17 (1)Panama is territory of Colombia (2) TR ask Colombia to sign a treaty for the Canal Zone- they reject it (3) Panama is “inspired” to have a revolution for independence from Colombia.  TR factor- US aid financially / 10 warships in the neighborhood / US troops blockade RR to stop Colombia military The most spectacular of Roosevelt's foreign policy initiatives was the establishment of the Panama Canal!!!

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19 ( 4) RESULTS: 1903 Panama wins Independence / US get Canal Zone $10 million + royalties / US compensated Colombia $25 million

20 TR visited Panama in 1906 to observe the building of the canal, Roosevelt became the first U.S. President to leave the country during his term of office. He wanted to see the spectacle, which became known as one of the world's greatest engineering feats. Nearly 30,000 workers labored ten-hour days for ten years to build the $400-million canal

21 Japan historical foreign policy: STRICT ISOLATION / “locked state” one port open to Dutch / 200 years U.S. Commodore Matthew Perry 1853 – gunboat diplomacy / 4 US warships arrived at port Edo 1854 – gunboat diplomacy /8 US warship arrived at port Edo / US gifts trade treaty with the United States

22 Japan Decision: “If you can’t beat ‘em, join ‘em” Japanese could benefit from knowledge of what happened to China Japanese felt that they would be in a better position to renegotiate the trade treaties, and be less likely to be imposed upon, if they adopted Western ways (democracy, imperialism, industrialization, militarization, and modernization) – 1890s westernization MEIJI DYNASTY- ruling family was open unlike shogun militant rulers of past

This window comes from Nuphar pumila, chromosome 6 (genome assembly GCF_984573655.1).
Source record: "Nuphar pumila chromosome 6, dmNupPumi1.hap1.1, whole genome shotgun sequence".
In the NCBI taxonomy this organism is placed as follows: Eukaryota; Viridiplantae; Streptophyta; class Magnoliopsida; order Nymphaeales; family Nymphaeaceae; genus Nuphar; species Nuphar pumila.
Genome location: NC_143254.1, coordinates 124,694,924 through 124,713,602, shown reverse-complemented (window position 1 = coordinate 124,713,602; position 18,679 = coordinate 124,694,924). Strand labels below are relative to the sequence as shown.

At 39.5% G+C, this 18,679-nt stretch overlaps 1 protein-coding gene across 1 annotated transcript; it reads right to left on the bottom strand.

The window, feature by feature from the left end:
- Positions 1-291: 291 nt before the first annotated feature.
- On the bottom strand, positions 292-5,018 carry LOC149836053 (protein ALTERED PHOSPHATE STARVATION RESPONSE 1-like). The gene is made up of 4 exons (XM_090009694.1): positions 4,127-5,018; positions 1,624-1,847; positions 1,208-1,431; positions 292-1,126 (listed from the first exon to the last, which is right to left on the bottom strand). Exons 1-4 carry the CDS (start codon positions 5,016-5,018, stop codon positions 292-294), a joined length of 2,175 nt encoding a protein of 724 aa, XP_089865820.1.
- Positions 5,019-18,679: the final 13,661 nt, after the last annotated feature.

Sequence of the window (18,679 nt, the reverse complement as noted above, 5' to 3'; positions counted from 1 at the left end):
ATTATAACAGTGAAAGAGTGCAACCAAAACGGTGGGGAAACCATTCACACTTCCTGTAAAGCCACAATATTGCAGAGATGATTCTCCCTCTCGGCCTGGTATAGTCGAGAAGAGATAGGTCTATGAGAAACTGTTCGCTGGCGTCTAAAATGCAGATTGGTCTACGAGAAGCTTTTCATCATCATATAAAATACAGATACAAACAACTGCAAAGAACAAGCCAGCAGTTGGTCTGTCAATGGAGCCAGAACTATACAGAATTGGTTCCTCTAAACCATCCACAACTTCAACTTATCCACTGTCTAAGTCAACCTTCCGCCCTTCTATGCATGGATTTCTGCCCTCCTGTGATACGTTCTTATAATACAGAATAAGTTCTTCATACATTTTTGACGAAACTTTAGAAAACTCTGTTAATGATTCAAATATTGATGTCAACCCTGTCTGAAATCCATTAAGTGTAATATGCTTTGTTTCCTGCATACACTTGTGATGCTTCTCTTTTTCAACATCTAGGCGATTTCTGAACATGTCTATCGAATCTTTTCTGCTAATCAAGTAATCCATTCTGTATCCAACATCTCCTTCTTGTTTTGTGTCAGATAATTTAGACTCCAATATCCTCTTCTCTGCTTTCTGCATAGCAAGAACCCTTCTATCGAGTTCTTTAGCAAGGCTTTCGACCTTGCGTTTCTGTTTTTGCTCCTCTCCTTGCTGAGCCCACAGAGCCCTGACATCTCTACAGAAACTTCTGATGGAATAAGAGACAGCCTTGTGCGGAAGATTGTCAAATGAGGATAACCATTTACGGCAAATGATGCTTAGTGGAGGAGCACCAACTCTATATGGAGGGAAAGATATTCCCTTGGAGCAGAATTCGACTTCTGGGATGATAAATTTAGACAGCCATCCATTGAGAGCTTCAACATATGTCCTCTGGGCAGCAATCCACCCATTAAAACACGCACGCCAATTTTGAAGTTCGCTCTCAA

23 Meiji Japan at War  First Sino-Japanese War ( )  Gained: Formosa (Taiwan) (Manchuria) Sphere of influence in Korea  Russo-Japanese War ( )  Destruction of Russian fleet  Finally respected as a world power  Treaty of Portsmouth, 1905 U.S. President Theodore Roosevelt won Noble Peace Prize Japan was granted the southern part of Sakhalin Island and a large sphere of influence in Manchuria  Treaty sour/Philippines?/ Gentlemen’s Agreement Tension : US v Japan

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25  Dec. 16, President Theodore Roosevelt stood on the weather-deck of the presidential yacht Mayflower  16 battleships of the US Atlantic Fleet, all painted white, steamed in a long majestic column out of Hampton Roads to the open sea, flanked by auxiliary ships The Cruise of the Great White Fleet

26 China’s foreign policy historically: STRICT ISOLATION Opium War- East India Company forced China to trade opium (India) for tea. China refused the opium demanded silver for the tea. This drained England’ s gold reserves. Opium trade continued CHINA OPIUM REVOLT: 20,000 chests burn and dump it! / England navy too strong for China (no navy) Treaty of Nanking: England-China / forced China open to trade

27 SPHERES OF INFLUENCE 1890 China is victim of imperialism / “extraterritoriality”

28 US Secretary of State under McKinley / 1899 US LEFT OUT OF CHINA!! With a strong base of operations in Philippines just 400 miles from China, American businesses hoped to take advantage of China's vast resources. The foreign spheres of influence, however, threatened their ambitions. He sent letters to all the foreign powers and suggested an "Open Door" policy in China. This policy would guarantee equal trading rights for all and prevent one nation from discriminating against another within its sphere.

29 Who: Boxers / “Society of Harmonious Fists” Taoist Spiritual Group Incident: 20,000 Boxers roamed the countryside. (1) They attacked Christian missions, slaughtering 200 foreign missionaries and 18,000 Chinese converts. (2) Then they moved toward the cities, attracting more and more followers as they destroyed all foreign business interests (3) burned and looted Beijing (4) kill 70 Europeans (6) revolt against emperor Result: China pay reparation roughly 450 million in 1900 Goal: stop the “foreign devils” in China and take-back China